On Feb. 9, 2010, in the Helmand province of Afghanistan, a bullet shot from a Taliban sniper bounced off of Pvt. Lewis Henry and deflected onto his patrol companion, Pvt. Conrad Lewis from the 4th Battalion, Parachute Regiment.
Lewis, 22, was killed instantly.
"He was bloody unlucky," said Lewis' father, Antony Lewis, from Warwickshire, England.
The family's last link to its deceased son was Pegasus, its son's adopted mutt, a street dog from Afghanistan with whom he shared "love, comfort and biscuits."
Now, after a tandem rescue by the British nonprofit organization Nowzad and the private's fellow soldiers, Pegasus has been returned to the U.K. to be untied with Lewis' father, a fulfillment of a son's last wish.
"I think [Pegasus] is a link to his time there, but also a link to him," Antony Lewis said. "[Conrad] put time and effort into her, and she put time and effort into him. I think there's a strange bond between people and their dogs."
'A True Soldier's Friend'
Two weeks after Lewis left for deployment to Afghanistan as part of an elite regiment of paratroopers, he wrote a letter to his family in the U.K. about his new companion, a caramel-colored stray dog named Pegasus, or Peg.
In an environment where dogfights are encouraged at the expense of the animals' noses and ears, the young Lewis adopted Peg, and provided her with shelter. Soon Pegasus, undaunted by enemy fire from the Taliban, was famously patrolling with lead scout Pvt. Conrad Lewis and his regiment.
"She followed them throughout, avoiding shots and IEDs over a six-month period," Lewis said. "She would lie with Conrad when he lay down and get up when they moved off, even in nine-hour contacts. She was a real companion, a true soldier's friend."
During his last visit home in December, Lewis shared pictures of Peg with his family, including the one used later, at the private's funeral: Conrad decked in full military gear, a smile stretching across his face, Pegasus bundled under his right arm. He had told his father that he would like to bring the dog home.
"I thought, 'That is probably my task.' Even then, I knew that was one of those things that dads sort out. So when he died, I remembered his wish." Lewis said.
'No Mascot' Policy
After a friend told him about Nowzad, Lewis emailed its founder, former British marine Pen Farthing.
Nowzad has rescued more than 200 stray dogs from Afghanistan since 2007, when Farthing established the organization with the sole aim of improving the welfare of animals in a country that is overrun with homeless dogs.
"Having been there and done that," Farthing, who has reportedly never turned down a rescue request, said that dogs can provide solace to soldiers in Afghanistan who are otherwise dodging Taliban snipers.
"If you're not involved in the bigger picture, it can be quite depressing. Your little piece of the pie may not seem that relevant. Guys are killed and injured and you wonder if it's worth it," Farthing said. "For some of the guys, the simple fact of helping an animal and that animal befriending you is something positive out of it all."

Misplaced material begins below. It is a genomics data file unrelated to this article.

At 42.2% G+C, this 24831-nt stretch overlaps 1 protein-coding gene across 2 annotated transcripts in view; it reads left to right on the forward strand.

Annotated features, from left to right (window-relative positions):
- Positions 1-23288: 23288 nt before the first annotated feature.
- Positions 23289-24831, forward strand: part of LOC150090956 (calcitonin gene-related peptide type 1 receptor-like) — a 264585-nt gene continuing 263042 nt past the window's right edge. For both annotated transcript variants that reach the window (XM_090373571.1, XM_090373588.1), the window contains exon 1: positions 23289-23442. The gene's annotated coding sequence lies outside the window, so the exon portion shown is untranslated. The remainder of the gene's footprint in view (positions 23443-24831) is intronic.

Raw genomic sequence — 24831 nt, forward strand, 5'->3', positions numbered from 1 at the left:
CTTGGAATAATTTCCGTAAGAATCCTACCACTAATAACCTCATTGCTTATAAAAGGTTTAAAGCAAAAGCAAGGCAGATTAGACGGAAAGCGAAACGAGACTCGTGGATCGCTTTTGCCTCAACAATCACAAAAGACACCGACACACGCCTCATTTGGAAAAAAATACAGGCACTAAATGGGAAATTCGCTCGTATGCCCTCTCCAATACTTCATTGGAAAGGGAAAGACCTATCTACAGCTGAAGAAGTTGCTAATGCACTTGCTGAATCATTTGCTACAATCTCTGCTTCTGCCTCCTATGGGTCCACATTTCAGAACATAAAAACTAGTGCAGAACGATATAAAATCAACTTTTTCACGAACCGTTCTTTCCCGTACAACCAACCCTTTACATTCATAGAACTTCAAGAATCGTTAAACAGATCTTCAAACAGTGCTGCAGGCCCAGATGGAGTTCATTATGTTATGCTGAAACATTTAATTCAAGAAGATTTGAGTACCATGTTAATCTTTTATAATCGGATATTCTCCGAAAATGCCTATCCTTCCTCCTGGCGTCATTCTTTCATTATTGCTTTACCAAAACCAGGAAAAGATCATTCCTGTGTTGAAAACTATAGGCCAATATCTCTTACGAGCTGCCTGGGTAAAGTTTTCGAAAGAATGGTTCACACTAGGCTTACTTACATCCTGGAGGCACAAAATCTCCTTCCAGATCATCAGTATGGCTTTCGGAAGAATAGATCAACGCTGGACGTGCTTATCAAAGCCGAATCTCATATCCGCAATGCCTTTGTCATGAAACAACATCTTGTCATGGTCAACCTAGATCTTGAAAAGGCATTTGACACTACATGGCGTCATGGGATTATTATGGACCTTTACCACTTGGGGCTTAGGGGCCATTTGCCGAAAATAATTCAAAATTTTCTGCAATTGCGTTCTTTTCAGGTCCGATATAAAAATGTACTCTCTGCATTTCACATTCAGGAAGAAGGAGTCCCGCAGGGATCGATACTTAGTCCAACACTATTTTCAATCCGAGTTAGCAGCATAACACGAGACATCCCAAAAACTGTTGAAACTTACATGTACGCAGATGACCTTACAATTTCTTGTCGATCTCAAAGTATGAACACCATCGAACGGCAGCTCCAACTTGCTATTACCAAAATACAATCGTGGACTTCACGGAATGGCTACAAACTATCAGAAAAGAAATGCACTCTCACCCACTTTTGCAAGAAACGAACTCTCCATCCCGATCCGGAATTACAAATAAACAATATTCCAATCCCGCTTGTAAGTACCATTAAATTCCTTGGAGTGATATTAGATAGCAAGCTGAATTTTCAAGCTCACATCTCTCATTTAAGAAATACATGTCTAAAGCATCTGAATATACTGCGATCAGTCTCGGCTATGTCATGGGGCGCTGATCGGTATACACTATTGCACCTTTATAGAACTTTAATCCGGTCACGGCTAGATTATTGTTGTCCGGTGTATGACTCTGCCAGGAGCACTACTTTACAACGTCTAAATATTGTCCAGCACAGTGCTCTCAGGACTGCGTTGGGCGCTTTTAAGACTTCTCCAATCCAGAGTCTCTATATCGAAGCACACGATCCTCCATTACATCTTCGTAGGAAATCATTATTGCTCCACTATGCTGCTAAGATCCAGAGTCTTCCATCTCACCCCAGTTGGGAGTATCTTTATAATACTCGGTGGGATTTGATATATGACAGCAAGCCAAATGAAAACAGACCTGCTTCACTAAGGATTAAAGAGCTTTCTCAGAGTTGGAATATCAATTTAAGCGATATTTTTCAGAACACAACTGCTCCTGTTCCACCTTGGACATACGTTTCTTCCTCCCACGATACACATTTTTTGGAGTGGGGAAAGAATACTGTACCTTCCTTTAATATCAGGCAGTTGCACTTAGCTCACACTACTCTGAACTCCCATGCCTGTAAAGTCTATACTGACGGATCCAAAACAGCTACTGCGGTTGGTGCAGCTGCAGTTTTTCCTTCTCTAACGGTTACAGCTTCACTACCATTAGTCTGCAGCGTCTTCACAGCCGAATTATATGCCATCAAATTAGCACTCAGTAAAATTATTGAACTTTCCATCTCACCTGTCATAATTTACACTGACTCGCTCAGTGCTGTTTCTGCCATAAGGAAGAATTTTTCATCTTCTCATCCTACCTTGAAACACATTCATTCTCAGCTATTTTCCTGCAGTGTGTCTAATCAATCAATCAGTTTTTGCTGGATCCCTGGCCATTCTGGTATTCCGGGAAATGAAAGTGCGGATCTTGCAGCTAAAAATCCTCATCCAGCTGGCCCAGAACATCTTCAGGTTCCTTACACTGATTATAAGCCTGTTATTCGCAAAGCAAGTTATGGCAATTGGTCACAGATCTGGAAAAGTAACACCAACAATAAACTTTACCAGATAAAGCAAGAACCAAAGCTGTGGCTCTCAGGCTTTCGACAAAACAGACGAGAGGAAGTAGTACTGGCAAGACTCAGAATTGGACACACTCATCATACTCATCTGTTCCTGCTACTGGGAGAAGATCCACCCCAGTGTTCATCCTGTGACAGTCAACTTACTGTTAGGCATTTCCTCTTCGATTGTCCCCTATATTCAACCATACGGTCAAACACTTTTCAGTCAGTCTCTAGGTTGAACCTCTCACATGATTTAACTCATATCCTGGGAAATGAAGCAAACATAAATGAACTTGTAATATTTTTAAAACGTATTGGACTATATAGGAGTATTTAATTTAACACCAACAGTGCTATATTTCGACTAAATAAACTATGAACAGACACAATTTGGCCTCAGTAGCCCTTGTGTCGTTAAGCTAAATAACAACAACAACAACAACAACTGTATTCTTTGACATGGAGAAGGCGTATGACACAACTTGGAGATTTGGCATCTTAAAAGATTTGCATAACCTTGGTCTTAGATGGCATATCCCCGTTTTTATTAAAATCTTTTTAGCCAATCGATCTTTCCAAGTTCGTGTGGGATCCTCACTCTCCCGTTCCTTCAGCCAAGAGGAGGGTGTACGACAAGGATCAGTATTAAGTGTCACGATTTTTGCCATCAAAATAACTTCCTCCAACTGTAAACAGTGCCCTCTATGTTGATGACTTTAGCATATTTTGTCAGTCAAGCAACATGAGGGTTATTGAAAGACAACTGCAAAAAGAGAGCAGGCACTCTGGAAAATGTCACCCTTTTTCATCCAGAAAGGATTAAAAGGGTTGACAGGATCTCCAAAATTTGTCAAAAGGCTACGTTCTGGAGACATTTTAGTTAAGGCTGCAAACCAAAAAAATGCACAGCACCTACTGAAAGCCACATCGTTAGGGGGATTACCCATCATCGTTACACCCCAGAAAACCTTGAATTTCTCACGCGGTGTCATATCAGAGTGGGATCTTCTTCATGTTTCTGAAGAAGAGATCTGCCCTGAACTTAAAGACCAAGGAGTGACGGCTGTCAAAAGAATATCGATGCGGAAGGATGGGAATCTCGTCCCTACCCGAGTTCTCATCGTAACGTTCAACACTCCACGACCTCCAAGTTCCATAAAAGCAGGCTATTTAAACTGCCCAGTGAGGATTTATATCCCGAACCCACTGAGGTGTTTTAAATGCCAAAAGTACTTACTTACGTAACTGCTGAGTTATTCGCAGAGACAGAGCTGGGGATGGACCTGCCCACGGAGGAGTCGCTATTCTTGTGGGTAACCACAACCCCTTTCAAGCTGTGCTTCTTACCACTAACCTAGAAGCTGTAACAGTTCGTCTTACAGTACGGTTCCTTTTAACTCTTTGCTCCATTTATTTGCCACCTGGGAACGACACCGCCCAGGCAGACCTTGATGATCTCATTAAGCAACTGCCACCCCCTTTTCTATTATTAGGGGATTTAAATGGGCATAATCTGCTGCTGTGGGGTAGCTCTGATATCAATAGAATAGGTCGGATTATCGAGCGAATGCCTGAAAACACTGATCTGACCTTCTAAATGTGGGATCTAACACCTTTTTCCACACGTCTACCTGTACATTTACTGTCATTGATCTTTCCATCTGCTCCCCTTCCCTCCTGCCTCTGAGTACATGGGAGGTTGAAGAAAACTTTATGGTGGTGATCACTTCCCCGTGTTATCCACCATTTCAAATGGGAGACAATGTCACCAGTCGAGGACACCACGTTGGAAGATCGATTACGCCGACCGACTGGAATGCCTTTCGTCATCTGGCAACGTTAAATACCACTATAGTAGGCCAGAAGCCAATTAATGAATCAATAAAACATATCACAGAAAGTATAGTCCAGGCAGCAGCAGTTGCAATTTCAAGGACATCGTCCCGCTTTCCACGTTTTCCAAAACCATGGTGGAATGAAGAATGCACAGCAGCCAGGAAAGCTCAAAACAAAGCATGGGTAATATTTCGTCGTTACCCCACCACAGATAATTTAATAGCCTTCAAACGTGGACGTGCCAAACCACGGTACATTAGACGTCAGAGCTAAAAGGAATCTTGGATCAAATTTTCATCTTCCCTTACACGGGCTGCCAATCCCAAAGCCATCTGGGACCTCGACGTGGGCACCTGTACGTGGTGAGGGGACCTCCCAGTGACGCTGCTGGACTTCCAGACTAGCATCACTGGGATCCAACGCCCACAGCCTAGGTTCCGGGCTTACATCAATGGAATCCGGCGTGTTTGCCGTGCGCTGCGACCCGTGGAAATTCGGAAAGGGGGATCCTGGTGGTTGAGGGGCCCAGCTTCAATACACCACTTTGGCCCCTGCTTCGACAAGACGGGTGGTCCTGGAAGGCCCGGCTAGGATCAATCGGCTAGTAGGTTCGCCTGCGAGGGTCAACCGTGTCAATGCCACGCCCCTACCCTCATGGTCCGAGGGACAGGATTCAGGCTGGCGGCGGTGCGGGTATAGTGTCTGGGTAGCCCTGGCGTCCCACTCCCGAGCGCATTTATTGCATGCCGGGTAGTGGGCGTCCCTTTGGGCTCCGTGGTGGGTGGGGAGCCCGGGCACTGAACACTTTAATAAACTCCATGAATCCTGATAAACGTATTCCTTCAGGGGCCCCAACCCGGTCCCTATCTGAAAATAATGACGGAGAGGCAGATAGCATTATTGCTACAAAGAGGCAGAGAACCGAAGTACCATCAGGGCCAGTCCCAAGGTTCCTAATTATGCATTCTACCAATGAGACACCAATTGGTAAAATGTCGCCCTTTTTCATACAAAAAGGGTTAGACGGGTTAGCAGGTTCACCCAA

According to Farthing, if Pegasus had not been rescued from Afghanistan, the next military unit there might have put the dog to sleep.
"It's part of a sad policy. There are no dogs on camp," Farthing said. "The concern is over the threat of disease, because Afghanistan has got a high rate of rabies."
But Lewis, who said that other dogs were shot on the same compound, acknowledged another reason for the "no mascot" policy: the Taliban.
"If the Taliban thinks you've got a connection with the dog, they'll use that against you," he said.
While both former military men said that they understood the policy, it did not prevent Lewis nor his buddies from developing an attachment to the stray mutt, and eventually, delivering it to safety.
According to Lewis, not long after he sent a message to the regiment that he wanted to rescue Peg, the soldiers managed to sneak the dog onto a helicopter and the Afghan national army agreed to drive her to Nowzad's shelter in Kabul via a humvee.
"The military doesn't help us at all so [rescues] might involve, at times, a dog going in the back of a truck it shouldn't be in to get it out," Farthing said. "The military have yet to see the benefit of some of the rescues we do."
Farthing greeted Peg at her arrival in the Kabul dog shelter -- the first official animal shelter in Afghanistan, according to the former marine. Within two weeks, Nowzad arranged for the dog's vaccinations and put her on a plane to the U.K., where she now waits in quarantine until Nov. 30, when she can officially become the newest member of the Lewis family.
"They are absolutely over the moon," said Farthing, who seeks to expand Nowzad to include more rescue operations. That dog is probably going to be spoiled rotten now for the rest of its life."
Home Sweet Home
Every Saturday, the Lewis family, including wife Sandi, 48; brother Jordan, 19; sister Siobhan, 17; former girlfriend Georgina, 21; and bulldog, Furgy, 8, drive up to Birmingham from their respective dwellings and visit Pegasus.
"[Conrad] taught her tricks, like to give her paw in exchange for biscuits, which is something she still does," Lewis said.
The father believes that Pegasus was a source of comfort to his son during his deployment in Afghanistan. "Paratroopers are hardened individuals, but I think they need something that is a comfort but also a bit of reality and humanity. When you've been out fighting Taliban all day, you lose perspective," Lewis said. "It's great to come back [at the end of the day] to a little bit of home and a little bit of perspective."
The family is looking forward to the day when Pegasus can finally come home, especially Furgy, Lewis' first dog, who has since taken to barging into Conrad's old room, awaiting his owner's return.
Lewis said, "Furgy's great with other dogs. He'll just love [Pegasus]."